But alas! When the ships have landed at Philadelphia after their long voyage, no one is permitted to leave them, except those who pay for their passage or can give good security. The others, who cannot pay, must remain on board the ships till they are purchased, and are released from the ships by their purchasers. The sick always fare the worst, for the healthy are naturally preferred and purchased first. And so the sick and wretched must often remain on board in front of the city for two or three weeks, and frequently die; whereas many a one, if he could pay his debt and were permitted to leave the ship immediately, might recover and remain alive....

The sale of human beings in the market on board the ship is carried on thus: every day Englishmen, Dutchmen, and High-German people come from the city of Philadelphia and other places, in part from a great distance, say 20, 30, or 40 hours away, and go on board the newly arrived ship that has brought and offers for sale passengers from Europe, and select among the healthy persons such as they deem suitable for their business, and bargain with them how long they will serve for their passage-money, which most of them are still in debt for. When they come to an agreement, it happens that adult persons bind themselves in writing to serve 3, 4, 5, or 6 years for the amount due by them, according to their age and strength. But very young people, from 10 to 15 years, must serve till they are 21 years old.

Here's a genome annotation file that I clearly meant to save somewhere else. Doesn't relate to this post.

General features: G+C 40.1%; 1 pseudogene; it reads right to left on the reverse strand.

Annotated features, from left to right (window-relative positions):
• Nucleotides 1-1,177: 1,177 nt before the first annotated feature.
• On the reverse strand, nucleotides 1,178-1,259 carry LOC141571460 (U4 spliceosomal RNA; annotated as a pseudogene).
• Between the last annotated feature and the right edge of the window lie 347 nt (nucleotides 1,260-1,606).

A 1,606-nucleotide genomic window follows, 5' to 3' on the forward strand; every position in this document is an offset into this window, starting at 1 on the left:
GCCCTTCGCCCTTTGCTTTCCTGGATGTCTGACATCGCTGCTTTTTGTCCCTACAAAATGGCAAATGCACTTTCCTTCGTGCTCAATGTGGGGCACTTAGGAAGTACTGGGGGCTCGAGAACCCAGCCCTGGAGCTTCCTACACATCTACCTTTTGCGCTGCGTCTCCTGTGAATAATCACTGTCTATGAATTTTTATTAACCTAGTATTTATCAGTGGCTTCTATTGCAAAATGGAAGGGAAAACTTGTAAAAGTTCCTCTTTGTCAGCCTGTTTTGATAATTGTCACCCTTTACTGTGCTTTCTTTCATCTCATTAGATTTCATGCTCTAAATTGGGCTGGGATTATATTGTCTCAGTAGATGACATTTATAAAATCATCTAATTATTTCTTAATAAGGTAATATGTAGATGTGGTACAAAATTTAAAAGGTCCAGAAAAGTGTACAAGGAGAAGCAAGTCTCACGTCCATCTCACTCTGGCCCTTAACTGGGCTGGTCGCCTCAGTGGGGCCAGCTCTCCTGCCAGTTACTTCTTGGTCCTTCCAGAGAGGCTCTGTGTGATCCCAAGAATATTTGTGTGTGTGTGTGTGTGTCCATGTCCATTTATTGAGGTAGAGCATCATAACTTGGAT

Many parents must sell and trade away their children like so many head of cattle; for it their children take the debt upon themselves, the parents can leave the ship free and unrestrained. But as the parents often do not know where and to what people their children are going, it often happens that such parents and children, after leaving the ship, do not see each other again for many years, perhaps no more in all their lives.